• Protocol conversion so that we do not care what physical transports are being used.
  • Sync/async abstraction so that we can treat services as fire and forget or query response according to the needs of the client.

Use BPEL for:
  • Complex composition of parallel flows that involve more than a couple of services.
  • Long running compositions that may run for minutes, hours or days.
  • Asynchronous compositions that require correlation of requests and responses.
  • Process abstraction that enables us to track processes and their interactions with multiple services.
  • Human workflow

Thursday, 17 May 2012

Enterprise Integration EAI vs SOA vs ESB

Hi All,

Had some time to browse the net and to brush up on the basics. Came across this interesting paper presentation in the site

ggatz Consulting

Though the site was basic with not much information, I continued reading the paper presented by an author: Anurag Goel.I could not find out the age of the paper as could not find the Source location or date of the article.

I found the article from this link:

I have also made the paper available here.

Note: The copyright of the article belongs to the Author.

This paper takes us through the comparison of EAI, SOA and ESB and their current/future role in the IT integration Industry. Also explains the relevance between EAI Patterns and current so called SOA Integration Patterns.

I like the summary section, as follows (on page 6):

1. SOA brings cost effective, reusable and low lead time solutions to an organization
but EAI and SOA are both going to coexist.
2. SOA is more then web services, in fact web services alone can not handle the
complex, secure and SLA based applications of an enterprise.
3. Enterprise service bus would enable low cost integration and would be used by
companies with limited IT resources
4. Packaged EAI solutions in future would have SOA as basic tenet and would continue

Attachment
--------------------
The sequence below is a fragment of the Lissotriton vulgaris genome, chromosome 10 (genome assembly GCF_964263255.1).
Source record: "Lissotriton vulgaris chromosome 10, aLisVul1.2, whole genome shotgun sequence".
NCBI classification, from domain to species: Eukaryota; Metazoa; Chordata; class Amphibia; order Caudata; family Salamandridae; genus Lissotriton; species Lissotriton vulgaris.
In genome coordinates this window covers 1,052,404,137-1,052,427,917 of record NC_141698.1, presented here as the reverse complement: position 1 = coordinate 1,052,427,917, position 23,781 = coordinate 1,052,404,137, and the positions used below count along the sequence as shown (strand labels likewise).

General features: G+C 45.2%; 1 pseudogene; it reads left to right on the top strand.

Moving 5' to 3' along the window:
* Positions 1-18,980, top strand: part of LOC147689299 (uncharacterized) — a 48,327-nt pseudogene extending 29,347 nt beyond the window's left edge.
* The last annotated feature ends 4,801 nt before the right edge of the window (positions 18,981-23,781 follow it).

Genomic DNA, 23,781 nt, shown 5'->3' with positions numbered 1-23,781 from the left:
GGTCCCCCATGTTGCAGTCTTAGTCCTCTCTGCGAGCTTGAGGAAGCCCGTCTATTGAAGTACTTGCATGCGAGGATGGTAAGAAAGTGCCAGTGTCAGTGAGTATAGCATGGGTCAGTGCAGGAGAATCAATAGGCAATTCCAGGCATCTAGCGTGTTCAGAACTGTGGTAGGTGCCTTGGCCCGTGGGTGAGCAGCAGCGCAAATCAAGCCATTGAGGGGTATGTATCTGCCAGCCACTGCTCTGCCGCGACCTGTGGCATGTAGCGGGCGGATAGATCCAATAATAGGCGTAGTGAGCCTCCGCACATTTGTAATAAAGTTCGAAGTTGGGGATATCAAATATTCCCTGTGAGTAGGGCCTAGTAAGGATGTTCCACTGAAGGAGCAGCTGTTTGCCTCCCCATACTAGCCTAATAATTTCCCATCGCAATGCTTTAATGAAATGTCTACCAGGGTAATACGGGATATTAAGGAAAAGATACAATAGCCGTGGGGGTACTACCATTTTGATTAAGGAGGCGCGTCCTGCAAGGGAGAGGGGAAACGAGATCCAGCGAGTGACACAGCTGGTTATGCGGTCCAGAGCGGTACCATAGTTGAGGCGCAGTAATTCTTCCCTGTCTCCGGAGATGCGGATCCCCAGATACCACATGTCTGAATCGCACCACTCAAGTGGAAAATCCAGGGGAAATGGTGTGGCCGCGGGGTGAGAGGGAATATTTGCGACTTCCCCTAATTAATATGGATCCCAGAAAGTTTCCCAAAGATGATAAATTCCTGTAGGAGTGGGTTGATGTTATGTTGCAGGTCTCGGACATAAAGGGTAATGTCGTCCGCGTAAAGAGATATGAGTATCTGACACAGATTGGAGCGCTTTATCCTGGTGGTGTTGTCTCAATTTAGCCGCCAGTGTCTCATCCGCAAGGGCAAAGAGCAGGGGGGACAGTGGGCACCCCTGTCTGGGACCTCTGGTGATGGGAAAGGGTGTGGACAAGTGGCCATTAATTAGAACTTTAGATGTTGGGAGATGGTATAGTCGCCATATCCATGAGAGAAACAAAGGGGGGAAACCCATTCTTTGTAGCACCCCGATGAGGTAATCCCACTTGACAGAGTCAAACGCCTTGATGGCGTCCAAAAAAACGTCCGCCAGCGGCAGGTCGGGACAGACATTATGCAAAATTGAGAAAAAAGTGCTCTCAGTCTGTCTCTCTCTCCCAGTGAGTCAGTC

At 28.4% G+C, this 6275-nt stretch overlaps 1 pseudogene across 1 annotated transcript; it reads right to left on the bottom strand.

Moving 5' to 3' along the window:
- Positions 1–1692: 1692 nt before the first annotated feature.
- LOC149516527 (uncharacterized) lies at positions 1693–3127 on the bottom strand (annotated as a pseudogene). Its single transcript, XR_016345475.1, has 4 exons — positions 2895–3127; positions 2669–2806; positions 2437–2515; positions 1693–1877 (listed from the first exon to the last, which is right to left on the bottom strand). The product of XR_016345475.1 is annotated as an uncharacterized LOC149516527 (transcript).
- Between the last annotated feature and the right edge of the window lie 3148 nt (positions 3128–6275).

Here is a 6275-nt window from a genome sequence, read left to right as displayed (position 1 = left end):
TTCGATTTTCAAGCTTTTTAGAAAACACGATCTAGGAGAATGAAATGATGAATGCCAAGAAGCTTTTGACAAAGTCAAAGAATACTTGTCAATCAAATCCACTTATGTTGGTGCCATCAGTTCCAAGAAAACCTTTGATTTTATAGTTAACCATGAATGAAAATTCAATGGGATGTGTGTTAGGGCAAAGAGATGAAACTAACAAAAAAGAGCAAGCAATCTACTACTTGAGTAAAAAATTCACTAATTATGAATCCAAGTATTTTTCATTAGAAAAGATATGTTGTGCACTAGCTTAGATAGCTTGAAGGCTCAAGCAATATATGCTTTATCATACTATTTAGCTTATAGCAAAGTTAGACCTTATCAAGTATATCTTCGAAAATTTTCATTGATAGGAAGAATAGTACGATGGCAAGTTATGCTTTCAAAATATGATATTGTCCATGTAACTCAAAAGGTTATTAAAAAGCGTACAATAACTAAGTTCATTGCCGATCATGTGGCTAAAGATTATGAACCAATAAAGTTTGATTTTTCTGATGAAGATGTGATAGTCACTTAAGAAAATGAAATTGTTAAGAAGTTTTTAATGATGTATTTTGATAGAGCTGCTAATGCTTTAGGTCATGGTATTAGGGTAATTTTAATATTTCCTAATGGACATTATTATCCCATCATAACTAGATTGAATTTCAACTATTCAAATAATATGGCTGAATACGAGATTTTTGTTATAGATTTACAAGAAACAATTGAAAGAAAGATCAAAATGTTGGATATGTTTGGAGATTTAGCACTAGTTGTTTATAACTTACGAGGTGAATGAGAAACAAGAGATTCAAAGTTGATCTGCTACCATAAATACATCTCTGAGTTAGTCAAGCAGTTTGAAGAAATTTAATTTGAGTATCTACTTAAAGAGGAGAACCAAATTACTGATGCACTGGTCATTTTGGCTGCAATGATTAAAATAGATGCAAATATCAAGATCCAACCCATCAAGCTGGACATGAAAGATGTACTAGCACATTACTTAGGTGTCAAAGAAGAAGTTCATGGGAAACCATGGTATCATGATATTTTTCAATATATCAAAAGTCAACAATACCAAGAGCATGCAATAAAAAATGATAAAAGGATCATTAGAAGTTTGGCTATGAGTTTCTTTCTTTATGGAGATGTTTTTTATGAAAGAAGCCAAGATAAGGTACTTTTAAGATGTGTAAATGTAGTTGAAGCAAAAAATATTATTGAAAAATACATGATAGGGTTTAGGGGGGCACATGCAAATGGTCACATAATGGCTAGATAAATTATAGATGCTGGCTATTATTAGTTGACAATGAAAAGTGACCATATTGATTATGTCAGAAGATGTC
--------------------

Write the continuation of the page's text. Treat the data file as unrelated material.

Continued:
to be the prime choice for large scale integration.

Happy Reading.

Monday, 9 April 2012

How to achieve dynamic binding by manipulating endpoint references at runtime - BPEL

Web services and service-oriented architecture (SOA) allow business processes to be easily extended through interaction with other business processes and applications. BPEL processes define this interaction through partner links, which define the interface (messages and operations), transport protocol, and most important, the location of each service to be used.
In most basic process designs, partner links are static; they refer to a single external process selected by the developer at design time. This approach is appropriate for highly targeted or constrained systems. However, in larger systems business processes are more complex. They interact with multiple external services and define multiple partner links, and some of these partner links might not be known at design time. As a result, all potential callouts and logic for deciding which partner links to use must be built inside the business process itself—unnecessarily complicating that process. Furthermore, as additional partner links are added, the resulting process grows more and more unwieldy, as any changes to the partner links require modification of the entire business process.
Fortunately, the BPEL language supports the concept of dynamic binding of partner links

To read more on this topic and to know how: please read further in  SOA Best Practices: The BPEL Cookbook Making BPEL Processes Dynamic